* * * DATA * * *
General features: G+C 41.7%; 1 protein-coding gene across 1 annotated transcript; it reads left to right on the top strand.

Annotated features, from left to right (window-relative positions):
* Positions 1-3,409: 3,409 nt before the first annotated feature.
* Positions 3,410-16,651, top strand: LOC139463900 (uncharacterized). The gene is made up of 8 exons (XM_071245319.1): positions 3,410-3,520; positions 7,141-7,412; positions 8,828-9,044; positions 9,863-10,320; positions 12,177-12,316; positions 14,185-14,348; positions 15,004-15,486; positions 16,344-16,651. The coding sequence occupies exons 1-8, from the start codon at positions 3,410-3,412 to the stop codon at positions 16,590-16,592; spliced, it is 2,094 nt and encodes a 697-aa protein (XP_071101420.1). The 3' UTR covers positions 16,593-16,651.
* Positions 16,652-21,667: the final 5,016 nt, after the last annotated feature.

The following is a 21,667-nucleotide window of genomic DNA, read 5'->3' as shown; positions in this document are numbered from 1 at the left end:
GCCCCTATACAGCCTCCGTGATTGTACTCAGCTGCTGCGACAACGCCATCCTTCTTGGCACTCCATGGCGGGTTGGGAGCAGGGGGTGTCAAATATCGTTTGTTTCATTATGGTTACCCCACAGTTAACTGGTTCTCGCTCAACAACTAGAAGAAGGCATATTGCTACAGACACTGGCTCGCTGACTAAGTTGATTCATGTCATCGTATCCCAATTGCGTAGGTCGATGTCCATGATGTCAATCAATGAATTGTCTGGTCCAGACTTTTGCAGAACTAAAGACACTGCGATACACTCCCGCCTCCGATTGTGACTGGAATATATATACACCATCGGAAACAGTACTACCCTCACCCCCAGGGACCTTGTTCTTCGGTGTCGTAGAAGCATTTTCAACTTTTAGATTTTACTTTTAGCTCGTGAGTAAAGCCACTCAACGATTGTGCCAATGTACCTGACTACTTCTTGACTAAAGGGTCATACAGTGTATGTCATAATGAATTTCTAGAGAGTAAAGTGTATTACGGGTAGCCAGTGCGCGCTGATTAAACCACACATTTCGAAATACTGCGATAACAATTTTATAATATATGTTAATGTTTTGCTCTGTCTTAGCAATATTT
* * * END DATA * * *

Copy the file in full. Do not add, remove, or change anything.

General features: G+C 41.7%; 1 protein-coding gene across 1 annotated transcript; it reads left to right on the top strand.

Annotated features, from left to right (window-relative positions):
* Positions 1-3,409: 3,409 nt before the first annotated feature.
* Positions 3,410-16,651, top strand: LOC139463900 (uncharacterized). The gene is made up of 8 exons (XM_071245319.1): positions 3,410-3,520; positions 7,141-7,412; positions 8,828-9,044; positions 9,863-10,320; positions 12,177-12,316; positions 14,185-14,348; positions 15,004-15,486; positions 16,344-16,651. The coding sequence occupies exons 1-8, from the start codon at positions 3,410-3,412 to the stop codon at positions 16,590-16,592; spliced, it is 2,094 nt and encodes a 697-aa protein (XP_071101420.1). The 3' UTR covers positions 16,593-16,651.
* Positions 16,652-21,667: the final 5,016 nt, after the last annotated feature.

The following is a 21,667-nucleotide window of genomic DNA, read 5'->3' as shown; positions in this document are numbered from 1 at the left end:
GCCCCTATACAGCCTCCGTGATTGTACTCAGCTGCTGCGACAACGCCATCCTTCTTGGCACTCCATGGCGGGTTGGGAGCAGGGGGTGTCAAATATCGTTTGTTTCATTATGGTTACCCCACAGTTAACTGGTTCTCGCTCAACAACTAGAAGAAGGCATATTGCTACAGACACTGGCTCGCTGACTAAGTTGATTCATGTCATCGTATCCCAATTGCGTAGGTCGATGTCCATGATGTCAATCAATGAATTGTCTGGTCCAGACTTTTGCAGAACTAAAGACACTGCGATACACTCCCGCCTCCGATTGTGACTGGAATATATATACACCATCGGAAACAGTACTACCCTCACCCCCAGGGACCTTGTTCTTCGGTGTCGTAGAAGCATTTTCAACTTTTAGATTTTACTTTTAGCTCGTGAGTAAAGCCACTCAACGATTGTGCCAATGTACCTGACTACTTCTTGACTAAAGGGTCATACAGTGTATGTCATAATGAATTTCTAGAGAGTAAAGTGTATTACGGGTAGCCAGTGCGCGCTGATTAAACCACACATTTCGAAATACTGCGATAACAATTTTATAATATATGTTAATGTTTTGCTCTGTCTTAGCAATATTT